Kirby Corporation: Mastering Risk
It is impossible to discuss strategic scaling in the maritime industry without mentioning Kirby Corporation. Publicly-traded Kirby (NYSE: KEX) has been almost single-handedly consolidating the inland and coastwise tank barge markets for a few years now. The company has been able to utilize its large borrowing capacity at reasonable rates to finance several acquisitions, and some of the financial risk is offset by protections afforded by the Jones Act. The supply of vessels in the Jones Act markets is highly price “inelastic” since new capacity cannot be readily added to the market, meaning that cash flows can be calculated at least somewhat more readily than in a market with more flexible supply. Table 1 shows some notable recent Kirby acquisitions, and they seem to have had a good degree of success overall and exhibit strong cash flows going into 2013.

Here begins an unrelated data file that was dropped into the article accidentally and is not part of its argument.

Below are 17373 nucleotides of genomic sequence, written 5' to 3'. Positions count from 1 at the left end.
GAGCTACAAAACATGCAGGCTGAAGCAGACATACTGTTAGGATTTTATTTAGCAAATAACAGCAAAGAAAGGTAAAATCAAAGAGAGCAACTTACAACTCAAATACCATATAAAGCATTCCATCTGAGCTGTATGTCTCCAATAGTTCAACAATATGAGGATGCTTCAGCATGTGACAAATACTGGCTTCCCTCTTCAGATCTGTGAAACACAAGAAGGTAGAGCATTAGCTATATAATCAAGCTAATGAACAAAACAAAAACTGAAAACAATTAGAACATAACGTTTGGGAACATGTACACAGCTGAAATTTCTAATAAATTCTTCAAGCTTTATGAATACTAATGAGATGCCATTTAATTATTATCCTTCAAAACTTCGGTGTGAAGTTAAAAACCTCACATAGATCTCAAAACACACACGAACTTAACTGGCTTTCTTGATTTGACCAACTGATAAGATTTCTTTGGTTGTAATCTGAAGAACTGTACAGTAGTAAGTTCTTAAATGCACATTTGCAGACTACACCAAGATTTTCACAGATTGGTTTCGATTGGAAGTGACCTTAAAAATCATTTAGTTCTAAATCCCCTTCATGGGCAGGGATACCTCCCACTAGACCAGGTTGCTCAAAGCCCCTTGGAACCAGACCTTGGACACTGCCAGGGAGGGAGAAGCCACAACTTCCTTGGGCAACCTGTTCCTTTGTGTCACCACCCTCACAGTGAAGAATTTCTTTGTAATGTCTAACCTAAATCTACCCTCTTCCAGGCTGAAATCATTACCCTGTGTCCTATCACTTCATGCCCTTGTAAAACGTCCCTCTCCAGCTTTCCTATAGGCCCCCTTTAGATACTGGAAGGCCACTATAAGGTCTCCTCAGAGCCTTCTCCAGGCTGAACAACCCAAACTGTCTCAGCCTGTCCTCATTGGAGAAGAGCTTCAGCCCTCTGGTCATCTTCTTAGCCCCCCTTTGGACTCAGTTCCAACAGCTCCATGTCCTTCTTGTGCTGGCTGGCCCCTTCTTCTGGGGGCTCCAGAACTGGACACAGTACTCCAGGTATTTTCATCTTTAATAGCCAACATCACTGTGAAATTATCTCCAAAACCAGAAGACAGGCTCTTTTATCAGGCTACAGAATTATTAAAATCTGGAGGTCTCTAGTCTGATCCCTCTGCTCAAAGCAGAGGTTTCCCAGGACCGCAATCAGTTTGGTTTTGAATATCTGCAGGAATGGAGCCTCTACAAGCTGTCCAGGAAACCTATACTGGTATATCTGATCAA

On the private equity front, JF Lehman & Company has recently been almost as busy as Kirby. Most recently, the investment firm added to its portfolio of maritime services companies by acquiring IMECO, of Iron Mountain Michigan. IMECO provides electro-mechanical solutions for government and commercial customers, and parallels Lehman’s recent investments in marine repair and overhaul companies such as US Joiner, Turnbull and add-on acquisition JCI Metal Products.
On the selling side of the equation, the investment group that acquired United Maritime Group from TECO Energy in 2007 spent much of 2012 divesting multiple UMG divisions to a range of different buyers. The group paid down its significant debt load by selling US United Barge LLC to Ingram Barge Company in April for $219.8 million; unloaded US United Bulk Terminal LLC to Bulk Handling USA for $216 million in May; and in October sold US United Ocean Services to International Shipholding Corp (NYSE: ISH). United Maritime focused on serving the domestic and export coal and petroleum coke markets. Bulk rates have been under downward pressure since the acquisition from TECO in 2007, and the investor group successfully divested the units in a very short period of time. The struggles of bulk carriers are reflected in the poor three-year performance of the bulker public stock index (Figure 1).
Bright Spots – Pacific and Offshore